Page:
2. kaare

    I liked it, but I think it’s more Baxter than Pratchett (without actually having read any Baxter), I guess Terry’s name got to be on top because he sells more books.

    I’m not quite sure how Ian up there managed to “read a few chapters” into a discworld novel, as they notoriously do not have chapters…

    I really enjoyed the very Pratchett-esque jokes about Mark Twain, which made me want to read more on him, and reread this book 🙂

    1. Kate Post author

      I think it was more Baxter too – although I’ve not read any Pratchett but I have read Baxter and I like his work very much. The ‘read a few chapters’ is a phrase that I would also use about an author whose work I’d barely read.

      I loved the Mark Twain references and all the other little touches. Such a rich book! I’m glad you liked it too – I know some people have had issues with it. It’s one of my books of the year.

  3. David Bond

    I bought the book yesterday, and have read the start. I now find it very difficult to pick it up and read more. It is too chaotic, and appears to lack any plot. Terry Pratchett’s books have cunningly constructed plots, which for me is their chief attraction. The jokes are few and far between and not up to standard.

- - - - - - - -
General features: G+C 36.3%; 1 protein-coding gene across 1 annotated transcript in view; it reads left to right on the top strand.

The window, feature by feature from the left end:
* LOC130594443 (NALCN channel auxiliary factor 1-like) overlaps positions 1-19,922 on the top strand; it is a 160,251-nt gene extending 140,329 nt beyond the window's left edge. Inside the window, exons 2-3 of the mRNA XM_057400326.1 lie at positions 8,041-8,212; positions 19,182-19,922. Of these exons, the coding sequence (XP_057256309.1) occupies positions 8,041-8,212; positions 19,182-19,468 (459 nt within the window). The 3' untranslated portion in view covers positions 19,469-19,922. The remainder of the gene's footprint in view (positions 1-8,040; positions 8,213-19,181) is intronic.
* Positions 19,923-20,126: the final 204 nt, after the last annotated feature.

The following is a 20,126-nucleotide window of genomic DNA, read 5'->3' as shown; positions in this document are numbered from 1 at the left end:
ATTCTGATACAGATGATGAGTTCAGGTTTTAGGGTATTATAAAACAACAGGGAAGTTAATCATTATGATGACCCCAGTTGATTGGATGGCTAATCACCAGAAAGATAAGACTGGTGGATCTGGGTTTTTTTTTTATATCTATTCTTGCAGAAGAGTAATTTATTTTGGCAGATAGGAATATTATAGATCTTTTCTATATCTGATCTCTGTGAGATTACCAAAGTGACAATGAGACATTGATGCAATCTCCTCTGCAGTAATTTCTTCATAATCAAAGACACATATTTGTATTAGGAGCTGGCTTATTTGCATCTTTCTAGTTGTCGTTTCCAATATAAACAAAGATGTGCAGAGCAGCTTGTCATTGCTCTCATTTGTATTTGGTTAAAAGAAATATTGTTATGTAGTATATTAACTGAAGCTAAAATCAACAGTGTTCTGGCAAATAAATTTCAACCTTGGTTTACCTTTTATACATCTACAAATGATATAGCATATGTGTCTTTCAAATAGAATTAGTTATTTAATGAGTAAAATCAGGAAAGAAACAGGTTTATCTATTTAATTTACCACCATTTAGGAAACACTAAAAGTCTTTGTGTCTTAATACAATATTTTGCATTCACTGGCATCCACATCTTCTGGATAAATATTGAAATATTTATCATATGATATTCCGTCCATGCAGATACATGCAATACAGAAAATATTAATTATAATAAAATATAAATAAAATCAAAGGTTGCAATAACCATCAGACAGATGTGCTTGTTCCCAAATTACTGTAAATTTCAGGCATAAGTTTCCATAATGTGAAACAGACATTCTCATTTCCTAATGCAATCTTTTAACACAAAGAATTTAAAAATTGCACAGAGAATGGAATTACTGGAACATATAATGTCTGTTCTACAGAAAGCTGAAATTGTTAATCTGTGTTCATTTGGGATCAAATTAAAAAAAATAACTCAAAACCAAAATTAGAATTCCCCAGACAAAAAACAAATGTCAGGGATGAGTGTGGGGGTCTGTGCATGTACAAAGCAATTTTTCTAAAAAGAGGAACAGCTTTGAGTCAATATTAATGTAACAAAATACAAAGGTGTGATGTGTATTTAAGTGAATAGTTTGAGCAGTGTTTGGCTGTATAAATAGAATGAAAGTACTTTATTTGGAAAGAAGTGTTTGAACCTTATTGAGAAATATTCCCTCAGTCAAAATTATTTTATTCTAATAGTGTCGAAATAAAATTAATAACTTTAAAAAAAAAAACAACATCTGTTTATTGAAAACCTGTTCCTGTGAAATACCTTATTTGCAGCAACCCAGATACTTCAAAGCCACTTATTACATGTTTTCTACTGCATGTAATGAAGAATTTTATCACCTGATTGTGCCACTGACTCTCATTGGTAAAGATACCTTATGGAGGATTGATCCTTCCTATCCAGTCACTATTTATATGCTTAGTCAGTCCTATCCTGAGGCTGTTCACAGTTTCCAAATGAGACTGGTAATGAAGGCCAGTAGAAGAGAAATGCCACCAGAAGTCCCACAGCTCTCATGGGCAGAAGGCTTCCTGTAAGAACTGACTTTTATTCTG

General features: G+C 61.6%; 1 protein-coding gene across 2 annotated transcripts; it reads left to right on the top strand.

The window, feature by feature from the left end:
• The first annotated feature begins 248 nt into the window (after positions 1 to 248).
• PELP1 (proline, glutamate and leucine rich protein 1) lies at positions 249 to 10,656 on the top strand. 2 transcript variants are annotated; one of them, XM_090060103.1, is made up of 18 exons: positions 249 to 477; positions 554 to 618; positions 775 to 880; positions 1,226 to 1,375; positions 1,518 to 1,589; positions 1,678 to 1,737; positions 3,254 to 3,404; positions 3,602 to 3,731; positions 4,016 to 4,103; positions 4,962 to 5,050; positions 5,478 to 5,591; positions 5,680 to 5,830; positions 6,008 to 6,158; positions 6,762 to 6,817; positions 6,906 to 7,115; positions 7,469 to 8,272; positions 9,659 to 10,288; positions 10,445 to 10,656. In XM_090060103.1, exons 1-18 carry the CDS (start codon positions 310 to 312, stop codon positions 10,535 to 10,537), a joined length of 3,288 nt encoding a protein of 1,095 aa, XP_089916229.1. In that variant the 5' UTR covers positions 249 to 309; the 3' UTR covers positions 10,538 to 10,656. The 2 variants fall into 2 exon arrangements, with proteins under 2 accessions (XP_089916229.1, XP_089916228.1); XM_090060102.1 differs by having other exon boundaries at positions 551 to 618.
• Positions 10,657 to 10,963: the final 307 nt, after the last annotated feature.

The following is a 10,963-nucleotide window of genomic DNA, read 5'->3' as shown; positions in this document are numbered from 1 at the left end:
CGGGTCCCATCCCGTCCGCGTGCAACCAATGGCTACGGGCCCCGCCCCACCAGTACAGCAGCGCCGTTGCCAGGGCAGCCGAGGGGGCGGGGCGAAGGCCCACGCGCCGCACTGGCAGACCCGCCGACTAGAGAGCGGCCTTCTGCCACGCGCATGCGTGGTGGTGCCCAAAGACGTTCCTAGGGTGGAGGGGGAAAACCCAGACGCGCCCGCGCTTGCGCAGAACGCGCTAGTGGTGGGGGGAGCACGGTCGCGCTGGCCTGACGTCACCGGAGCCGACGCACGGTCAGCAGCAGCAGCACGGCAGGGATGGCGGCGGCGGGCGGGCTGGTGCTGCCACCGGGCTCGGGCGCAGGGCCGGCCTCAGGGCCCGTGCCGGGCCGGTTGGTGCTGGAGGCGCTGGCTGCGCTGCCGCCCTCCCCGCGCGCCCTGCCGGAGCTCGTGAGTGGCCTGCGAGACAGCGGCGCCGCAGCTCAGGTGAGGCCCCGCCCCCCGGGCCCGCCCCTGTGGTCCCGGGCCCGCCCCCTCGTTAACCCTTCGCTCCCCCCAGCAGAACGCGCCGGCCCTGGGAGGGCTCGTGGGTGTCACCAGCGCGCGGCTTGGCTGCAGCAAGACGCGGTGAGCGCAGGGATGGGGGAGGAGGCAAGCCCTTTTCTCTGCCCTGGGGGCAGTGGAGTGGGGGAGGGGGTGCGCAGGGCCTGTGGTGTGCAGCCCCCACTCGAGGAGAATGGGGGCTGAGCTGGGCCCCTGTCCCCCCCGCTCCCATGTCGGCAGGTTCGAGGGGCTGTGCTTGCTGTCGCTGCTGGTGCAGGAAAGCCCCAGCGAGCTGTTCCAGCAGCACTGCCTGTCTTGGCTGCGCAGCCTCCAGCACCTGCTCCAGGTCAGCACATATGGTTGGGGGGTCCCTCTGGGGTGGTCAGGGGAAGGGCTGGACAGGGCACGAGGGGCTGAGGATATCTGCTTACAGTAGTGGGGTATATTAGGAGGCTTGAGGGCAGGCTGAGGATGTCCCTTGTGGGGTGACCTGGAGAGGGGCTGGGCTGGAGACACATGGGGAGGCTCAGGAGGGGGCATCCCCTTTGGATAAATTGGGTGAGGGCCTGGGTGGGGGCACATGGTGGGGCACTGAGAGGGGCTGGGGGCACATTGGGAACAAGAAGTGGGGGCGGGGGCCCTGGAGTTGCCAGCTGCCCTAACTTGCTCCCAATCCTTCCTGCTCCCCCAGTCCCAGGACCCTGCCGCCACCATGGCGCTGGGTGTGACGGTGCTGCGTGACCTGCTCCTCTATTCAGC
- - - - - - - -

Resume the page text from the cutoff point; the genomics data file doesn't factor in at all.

1. Kate Post author

      Thanks for commenting, David. Personally, I liked the lack of structure and the fact that it was all about the journey rather than the destination. Also, I didn’t think it was attempting to make jokes. It does seem that plenty of Pratchett fans aren’t happy with this novel while Baxter readers are less ruffled by it. Interesting!

  4. don

    The ending certainly begged a sequel which I am looking out for avidly. I thought it was a delightful story, very well written, lots of novelty and characters and circumstances that warrant a lot of future exploration

      1. matt

        I am an avid discworld reader and have read most of baxters books too (big differenceetween reader and fan I think). I really enjoyed this novel, and could see the inflce of both writers quite plainly. Pratchett is excellent at bringing to life charators and dialogue, making them witty and unique.

        Whereas Baxter has a knack for believable creatures and worlds formed by changes in evolution (hell, read the book Evolution by SB.) They fitted well together, kept a great pace throughout and left me googling “long earth sequel” fruitlessly for days!